When you create a die cut sticker design, you might wonder whether you have to include a bleed around your artwork or whether a full bleed is different from your sticker's cut lines.
The short answer is no. Our design team will add a bleed to your artwork for you. But if you do have specific requirements or ideas on how you would like your bleed to look, you can either submit your own or let us know when you place your order.
Read on if you want to learn more about what bleeds are and how they are used.
A bleed is a usually white border that is added around the cut line of your stickers. Your cut line marks the edge of your stickers. It is indicated by a magenta line on your digital design proof.
The bleed is not part of your design proof, as it will be added around the edge of your cut line and eventually be cut during the die cutting process. This means that the finished product will not have a bleed line.
Both your cut line and your bleed are part of your stickers during the printing process. Eventually, your die cut stickers are cut along the cut lines to create the exact shape you ordered. The cut line, therefore, represents the custom shape of your die cuts.
The bleed area does not affect the shape of your sticker. It is simply an added border that protects your stickers. In the example below, you can see the cut line in the sticker design. The bleed would simply be 2 mm added after the cut line.
The bleed area functions as a safety net for your stickers. It has two functions:
It protects your stickers during the die cutting process.
It ensures that the ink extends all the way to the cut lines.
When manufacturing die cut stickers, we work with tight tolerances to create intricate custom shapes. Adding a bleed gives the machines some wriggle room.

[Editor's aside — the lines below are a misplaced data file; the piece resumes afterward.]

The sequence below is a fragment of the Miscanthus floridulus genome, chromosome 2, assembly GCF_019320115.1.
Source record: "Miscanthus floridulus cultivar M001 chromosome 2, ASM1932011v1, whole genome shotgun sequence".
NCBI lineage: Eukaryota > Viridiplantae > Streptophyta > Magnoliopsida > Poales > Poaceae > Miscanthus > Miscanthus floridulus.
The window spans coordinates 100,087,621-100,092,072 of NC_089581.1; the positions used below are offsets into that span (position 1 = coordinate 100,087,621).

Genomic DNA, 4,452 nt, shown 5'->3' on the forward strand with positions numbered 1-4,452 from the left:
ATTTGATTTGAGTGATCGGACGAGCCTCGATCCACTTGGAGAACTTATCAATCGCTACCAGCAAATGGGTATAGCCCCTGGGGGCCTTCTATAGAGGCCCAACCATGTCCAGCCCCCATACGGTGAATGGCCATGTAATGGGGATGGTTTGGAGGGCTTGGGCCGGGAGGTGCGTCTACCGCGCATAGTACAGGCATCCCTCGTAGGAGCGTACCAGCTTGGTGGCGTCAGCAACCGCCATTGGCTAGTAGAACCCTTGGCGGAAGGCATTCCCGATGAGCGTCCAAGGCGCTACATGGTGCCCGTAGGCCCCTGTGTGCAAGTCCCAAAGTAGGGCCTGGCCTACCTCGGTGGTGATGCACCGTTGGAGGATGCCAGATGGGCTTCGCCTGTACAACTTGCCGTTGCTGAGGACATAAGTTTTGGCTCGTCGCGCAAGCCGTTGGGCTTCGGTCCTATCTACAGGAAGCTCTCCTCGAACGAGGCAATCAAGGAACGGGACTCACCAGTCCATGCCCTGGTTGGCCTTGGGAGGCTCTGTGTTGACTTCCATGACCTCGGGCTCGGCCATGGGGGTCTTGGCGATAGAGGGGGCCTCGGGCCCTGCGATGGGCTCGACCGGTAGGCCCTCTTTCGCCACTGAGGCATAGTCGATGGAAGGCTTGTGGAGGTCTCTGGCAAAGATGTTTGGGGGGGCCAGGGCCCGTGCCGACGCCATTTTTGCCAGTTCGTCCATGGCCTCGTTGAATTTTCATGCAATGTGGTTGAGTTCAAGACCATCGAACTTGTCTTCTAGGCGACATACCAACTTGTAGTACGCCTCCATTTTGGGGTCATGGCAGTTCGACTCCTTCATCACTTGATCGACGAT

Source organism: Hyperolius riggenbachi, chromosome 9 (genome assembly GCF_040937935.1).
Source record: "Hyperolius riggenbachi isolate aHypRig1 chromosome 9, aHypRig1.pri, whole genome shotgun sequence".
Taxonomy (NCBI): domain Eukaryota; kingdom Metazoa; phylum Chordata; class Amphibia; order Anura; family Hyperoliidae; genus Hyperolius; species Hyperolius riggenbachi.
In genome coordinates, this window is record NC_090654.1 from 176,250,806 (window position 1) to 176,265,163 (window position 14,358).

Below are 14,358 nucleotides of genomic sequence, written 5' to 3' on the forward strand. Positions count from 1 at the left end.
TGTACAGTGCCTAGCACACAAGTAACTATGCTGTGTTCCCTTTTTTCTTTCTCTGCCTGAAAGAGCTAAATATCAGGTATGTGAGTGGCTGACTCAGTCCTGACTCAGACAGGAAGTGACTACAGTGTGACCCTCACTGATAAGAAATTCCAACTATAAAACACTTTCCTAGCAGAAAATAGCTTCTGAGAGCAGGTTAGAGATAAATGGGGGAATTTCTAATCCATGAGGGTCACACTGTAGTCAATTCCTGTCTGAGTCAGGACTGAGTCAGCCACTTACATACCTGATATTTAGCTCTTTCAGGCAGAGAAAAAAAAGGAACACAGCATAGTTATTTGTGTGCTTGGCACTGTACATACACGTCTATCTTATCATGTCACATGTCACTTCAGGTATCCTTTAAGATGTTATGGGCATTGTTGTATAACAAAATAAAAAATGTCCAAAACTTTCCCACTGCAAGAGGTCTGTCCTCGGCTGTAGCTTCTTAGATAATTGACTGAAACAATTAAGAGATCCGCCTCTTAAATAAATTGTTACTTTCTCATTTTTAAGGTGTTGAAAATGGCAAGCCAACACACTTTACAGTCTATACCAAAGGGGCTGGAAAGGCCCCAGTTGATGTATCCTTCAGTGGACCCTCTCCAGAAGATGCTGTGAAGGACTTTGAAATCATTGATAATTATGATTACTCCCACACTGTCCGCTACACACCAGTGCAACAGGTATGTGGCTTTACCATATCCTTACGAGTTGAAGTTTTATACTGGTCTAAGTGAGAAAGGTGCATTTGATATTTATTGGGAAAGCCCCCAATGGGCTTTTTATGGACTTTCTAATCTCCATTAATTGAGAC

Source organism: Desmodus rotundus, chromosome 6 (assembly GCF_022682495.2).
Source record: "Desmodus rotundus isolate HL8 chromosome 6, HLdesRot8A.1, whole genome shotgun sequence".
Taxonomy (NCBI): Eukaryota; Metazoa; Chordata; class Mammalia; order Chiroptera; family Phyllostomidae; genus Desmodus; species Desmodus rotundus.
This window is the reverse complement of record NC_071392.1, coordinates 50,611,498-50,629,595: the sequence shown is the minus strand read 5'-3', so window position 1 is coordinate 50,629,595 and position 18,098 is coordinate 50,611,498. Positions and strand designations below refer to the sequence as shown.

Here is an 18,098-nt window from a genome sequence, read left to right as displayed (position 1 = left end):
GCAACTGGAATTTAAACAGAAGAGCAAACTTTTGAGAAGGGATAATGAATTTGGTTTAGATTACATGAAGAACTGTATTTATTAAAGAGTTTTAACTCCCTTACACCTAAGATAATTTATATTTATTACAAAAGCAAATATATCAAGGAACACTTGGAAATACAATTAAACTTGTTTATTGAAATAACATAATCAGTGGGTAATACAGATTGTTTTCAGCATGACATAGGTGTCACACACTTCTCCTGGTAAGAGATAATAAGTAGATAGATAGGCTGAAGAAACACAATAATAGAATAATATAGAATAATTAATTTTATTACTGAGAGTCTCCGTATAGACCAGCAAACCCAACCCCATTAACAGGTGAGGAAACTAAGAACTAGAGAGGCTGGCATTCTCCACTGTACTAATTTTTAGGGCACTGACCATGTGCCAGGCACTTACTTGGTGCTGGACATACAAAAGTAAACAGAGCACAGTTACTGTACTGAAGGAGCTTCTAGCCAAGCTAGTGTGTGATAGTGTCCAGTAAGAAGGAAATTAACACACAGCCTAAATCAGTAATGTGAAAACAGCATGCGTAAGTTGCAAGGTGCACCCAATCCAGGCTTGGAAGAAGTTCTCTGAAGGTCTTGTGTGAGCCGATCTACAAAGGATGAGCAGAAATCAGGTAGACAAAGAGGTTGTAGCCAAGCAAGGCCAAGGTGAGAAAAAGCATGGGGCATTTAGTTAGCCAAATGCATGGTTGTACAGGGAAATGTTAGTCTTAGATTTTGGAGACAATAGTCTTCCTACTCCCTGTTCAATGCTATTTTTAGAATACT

Think back to your arts and crafts days as a child. Imagine you are colouring in a flower that you want to cut out later. To be sure that each part of your flowers is coloured, you might colour outside the lines just a little.
This is exactly what a bleed is for. We extend the colour of your stickers a bit to ensure the ink is evenly spread to the very edge of your die cuts.
For graphic designers, adding a bleed will not be a challenge. But if you are using graphic design programmes for the first time, it can be a little complicated.
In Adobe Illustrator, you can add a bleed by clicking the function "offset path". You can then redirect the edge of your stickers by around 2 mm. In CorelDRAW, this function is called "contour" and means that a 2 mm contour will be added around your artwork.
If you are not comfortable using these programs, do not worry. Our design team will action that for you.
Die cut stickers have intricate shapes. There are two ways we add bleeds to custom shapes stickers.
Your die cut stickers might include a coloured border. If so, we simply extend that colour slightly to ensure it goes all the way to the edge of your stickers and die line.
We can also work with the colour of your material. Instead of using colour, the border around your die cut stickers can simply consist of the material they are printed onto. If you choose a white vinyl or biodegradable paper sticker, this can be a white background, or it can be a holographic edge if you opted for holographic stickers.
And now you are a bleed expert ready to tackle your next die cut sticker order. Do you want to find out more about all things die cut stickers? Then these are the perfect next reads for you.